A Blind Priest Who Discovered Joy Thanks to Saint Josemaria

At the age of 16, Father James lost his sight completely. But not his inner light. Now 36 years old, accompanied by his faithful dog "Ibiza," he says that the spirituality of Opus Dei played an important part in the discovery of his vocation to the priesthood.

Personal testimonies

Tiago Varanda was born with congenital glaucoma, a serious disease that results from increased intraocular pressure. As time went by he gradually lost his sight. At the age of seven he lost sight in one eye and at sixteen he lost it in the other. "This moment came sooner than I expected and I lost my sight completely."

Now a priest in Lamego (Portugal), he says: "Although I couldn't see much, I still liked to see the light of day. I liked to see the landscapes, the green outlines of the mountains, the blue of the sea, the sunrise and sunset. It was a moment of great discouragement. But soon, thanks to my faith and trust in God, and also with the help of my family and friends, I overcame it.”

But this didn't stop him from dreaming of a useful life. He dated a girl, and began working as a history teacher; in other words, he lived a fairly normal life. "I began to reflect on what I wanted to do in life and I realized right away that God was not asking me to be the father of a family, but to be a priest. A priest is also a father. But there was a challenge: to enter the seminary. I didn't have the courage."

I DID not HAVE THE COURAGE TO LEAVE MY PROFESSION BECAUSE I LOVED WHAT I WAS DOING AND i wANTED TO BE SURE

Father James says: "I loved what I was doing and I wanted to be quite certain about my vocation: every time I looked for this certainty I became more distressed because I couldn't find it."

Fr. James greets the Prelate of Opus Dei at a get-together for priests in Portugal.

When he was studying at university in Viseu, he met Opus Dei through a friend and began to participate in its formational activities. "I started spiritual direction with a priest of Opus Dei. The spirituality of the Work helped me to respond to the call God had given me."

He says that from Saint Josemaría he learned how to find a deep joy: "to know that our Lord is with us in the midst of difficulties; the joy of knowing that the Cross is not the last word. The last word is the Resurrection."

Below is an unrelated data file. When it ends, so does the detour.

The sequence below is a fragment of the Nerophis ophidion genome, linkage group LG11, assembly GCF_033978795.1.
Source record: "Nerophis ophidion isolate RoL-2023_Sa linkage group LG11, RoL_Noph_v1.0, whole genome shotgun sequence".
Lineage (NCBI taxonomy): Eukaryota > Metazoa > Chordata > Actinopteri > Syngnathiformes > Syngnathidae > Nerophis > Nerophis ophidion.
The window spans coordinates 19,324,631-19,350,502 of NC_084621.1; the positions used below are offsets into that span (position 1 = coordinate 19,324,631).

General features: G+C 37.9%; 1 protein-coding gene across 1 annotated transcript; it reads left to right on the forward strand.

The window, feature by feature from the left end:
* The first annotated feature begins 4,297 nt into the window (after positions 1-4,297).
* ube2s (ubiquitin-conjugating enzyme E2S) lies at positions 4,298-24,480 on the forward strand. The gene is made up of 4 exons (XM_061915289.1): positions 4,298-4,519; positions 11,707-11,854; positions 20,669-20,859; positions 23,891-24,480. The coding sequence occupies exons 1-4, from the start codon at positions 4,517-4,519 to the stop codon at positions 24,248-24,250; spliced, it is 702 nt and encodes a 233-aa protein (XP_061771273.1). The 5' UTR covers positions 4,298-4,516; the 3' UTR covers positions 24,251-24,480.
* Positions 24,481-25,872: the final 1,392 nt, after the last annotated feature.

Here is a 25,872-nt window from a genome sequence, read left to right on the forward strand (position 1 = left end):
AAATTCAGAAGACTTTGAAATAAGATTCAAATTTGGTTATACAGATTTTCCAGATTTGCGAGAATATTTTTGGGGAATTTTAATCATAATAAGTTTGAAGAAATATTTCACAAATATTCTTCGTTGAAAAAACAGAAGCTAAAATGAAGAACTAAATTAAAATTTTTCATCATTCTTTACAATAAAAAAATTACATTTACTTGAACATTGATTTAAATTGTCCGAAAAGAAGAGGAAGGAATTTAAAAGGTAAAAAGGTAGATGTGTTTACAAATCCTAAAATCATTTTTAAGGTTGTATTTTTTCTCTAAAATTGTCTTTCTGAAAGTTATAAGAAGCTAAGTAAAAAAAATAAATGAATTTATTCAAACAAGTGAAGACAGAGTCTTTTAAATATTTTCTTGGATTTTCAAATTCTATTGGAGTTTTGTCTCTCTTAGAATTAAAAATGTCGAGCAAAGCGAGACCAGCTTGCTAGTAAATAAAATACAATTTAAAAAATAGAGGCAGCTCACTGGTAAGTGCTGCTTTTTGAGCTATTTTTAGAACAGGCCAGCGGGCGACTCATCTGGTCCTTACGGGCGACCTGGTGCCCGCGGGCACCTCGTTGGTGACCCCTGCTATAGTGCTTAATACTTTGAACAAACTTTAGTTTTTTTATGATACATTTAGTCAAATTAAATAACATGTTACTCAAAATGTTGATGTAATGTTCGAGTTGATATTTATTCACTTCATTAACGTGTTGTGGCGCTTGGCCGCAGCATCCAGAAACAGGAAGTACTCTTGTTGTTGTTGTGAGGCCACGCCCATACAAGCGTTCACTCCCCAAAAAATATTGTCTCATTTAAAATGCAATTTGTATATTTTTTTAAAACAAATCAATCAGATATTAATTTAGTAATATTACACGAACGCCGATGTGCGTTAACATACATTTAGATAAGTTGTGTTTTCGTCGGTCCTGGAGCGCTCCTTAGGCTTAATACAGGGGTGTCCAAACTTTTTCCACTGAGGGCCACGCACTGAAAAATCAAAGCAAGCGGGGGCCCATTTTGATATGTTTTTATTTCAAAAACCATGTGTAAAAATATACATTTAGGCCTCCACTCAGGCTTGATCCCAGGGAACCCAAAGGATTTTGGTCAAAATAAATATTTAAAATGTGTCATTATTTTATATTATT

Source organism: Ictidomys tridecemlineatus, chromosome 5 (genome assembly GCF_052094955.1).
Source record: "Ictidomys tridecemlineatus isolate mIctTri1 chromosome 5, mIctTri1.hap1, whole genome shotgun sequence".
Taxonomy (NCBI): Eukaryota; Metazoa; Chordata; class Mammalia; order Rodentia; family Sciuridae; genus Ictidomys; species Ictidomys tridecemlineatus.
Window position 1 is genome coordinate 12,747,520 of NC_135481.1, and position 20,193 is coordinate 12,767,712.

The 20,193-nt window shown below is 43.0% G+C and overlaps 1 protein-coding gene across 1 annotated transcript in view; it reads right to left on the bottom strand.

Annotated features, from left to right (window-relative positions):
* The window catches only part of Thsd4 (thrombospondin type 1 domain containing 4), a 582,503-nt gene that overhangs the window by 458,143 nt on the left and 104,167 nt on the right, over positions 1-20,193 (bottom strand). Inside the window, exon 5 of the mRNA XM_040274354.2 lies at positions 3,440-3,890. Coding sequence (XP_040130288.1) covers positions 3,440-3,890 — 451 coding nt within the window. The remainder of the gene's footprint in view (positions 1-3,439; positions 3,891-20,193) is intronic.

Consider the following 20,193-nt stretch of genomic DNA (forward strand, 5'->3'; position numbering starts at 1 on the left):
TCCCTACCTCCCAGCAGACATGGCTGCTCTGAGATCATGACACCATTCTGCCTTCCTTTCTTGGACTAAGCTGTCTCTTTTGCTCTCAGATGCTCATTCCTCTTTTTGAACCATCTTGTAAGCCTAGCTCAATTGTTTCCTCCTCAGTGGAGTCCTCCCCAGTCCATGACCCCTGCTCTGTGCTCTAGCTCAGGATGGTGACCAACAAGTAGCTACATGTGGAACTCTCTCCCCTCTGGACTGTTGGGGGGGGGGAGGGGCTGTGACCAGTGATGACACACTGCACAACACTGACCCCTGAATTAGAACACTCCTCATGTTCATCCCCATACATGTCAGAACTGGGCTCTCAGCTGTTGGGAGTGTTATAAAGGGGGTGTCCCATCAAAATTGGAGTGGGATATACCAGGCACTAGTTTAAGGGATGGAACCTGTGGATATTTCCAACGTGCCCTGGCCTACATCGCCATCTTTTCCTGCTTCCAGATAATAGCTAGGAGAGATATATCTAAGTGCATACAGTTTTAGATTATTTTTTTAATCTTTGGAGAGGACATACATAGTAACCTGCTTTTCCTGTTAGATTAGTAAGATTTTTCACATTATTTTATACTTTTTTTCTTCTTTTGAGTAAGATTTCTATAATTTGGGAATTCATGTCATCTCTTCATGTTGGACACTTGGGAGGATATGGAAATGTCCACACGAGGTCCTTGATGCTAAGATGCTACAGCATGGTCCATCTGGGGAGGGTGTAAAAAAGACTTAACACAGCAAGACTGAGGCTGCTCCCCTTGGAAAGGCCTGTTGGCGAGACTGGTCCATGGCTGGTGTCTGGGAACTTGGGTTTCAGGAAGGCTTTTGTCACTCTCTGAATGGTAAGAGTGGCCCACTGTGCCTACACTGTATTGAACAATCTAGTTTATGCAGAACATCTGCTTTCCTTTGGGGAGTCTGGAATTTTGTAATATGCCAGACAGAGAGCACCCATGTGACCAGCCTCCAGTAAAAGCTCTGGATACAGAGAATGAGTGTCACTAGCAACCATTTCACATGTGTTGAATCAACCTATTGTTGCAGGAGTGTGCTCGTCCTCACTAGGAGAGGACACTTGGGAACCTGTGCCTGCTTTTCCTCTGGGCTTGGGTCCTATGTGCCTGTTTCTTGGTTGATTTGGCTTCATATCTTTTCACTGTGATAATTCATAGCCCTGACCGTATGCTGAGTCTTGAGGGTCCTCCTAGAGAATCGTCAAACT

THE WORK HELPED ME REALIZE THAT I COULD FIND JOY IN THE MIDST OF DIFFICULTIES. THAT THE CROSS IS NOT THE LAST WORD. THE LAST WORD IS THE RESURRECTION

In his search for "certainties" he discovered something more important: trust. He began to realize that if God was calling him to the priesthood, he could trust Him and that His grace would never fail. "It was at this point that I found courage to enter the seminary. But I knew that it was a risk, because I was leaving my job, which I liked a lot." He felt within himself "a very strong desire to be a priest, to be able to help people find Christ”.

A priest like the others

Currently, he collaborates in the Parish of Santa Maria Maior and Sé de Braga (Portugal). He is chaplain at a home for the elderly where he celebrates Mass daily. He is Spiritual Assistant in the Archdiocesan Department for Adult Formation, and in the Archdiocesan Department for the Pastoral Care of the Handicapped, as well as Spiritual Assistant to the Scouts of Braga. He was appointed by the Archbishop of Braga as collaborator in the pastoral work of confessions and hospitality in the city.

“Ibiza": Fr James guide dog (Photo: DACS)

He admits that he entered the seminary not because he was sure he was going to be a priest, but because he had the confidence that our Lord would accompany and help him. "I know that there will continue to be challenges and difficulties, but with God's grace I will overcome them, because I know that He is present in my life." And he concludes: "the fact that I can't see helps me a lot to listen closely and attend to people. It makes me much more sensitive to their needs.”

"THE FACT OF NOT SEEING CAN HELP ME A LOT TO LISTEN AND ATTEND TO PEOPLE. IT MAKES ME MUCH MORE SENSITIVE TO THEIR NEEDS."

In the video above, he shows St. Josemaria's book, The Way, in a Braille version, which helps him in his prayer life. "I love to read and reread this first point of The Way: "Don’t let your life be barren. Make yourself felt. Shine forth with the torch of your faith and your love. With your apostolic life, wipe out the trail of filth and slime left by the unclean sowers of hatred. And set aflame all the ways of the earth with the fire of Christ that you bear in your heart."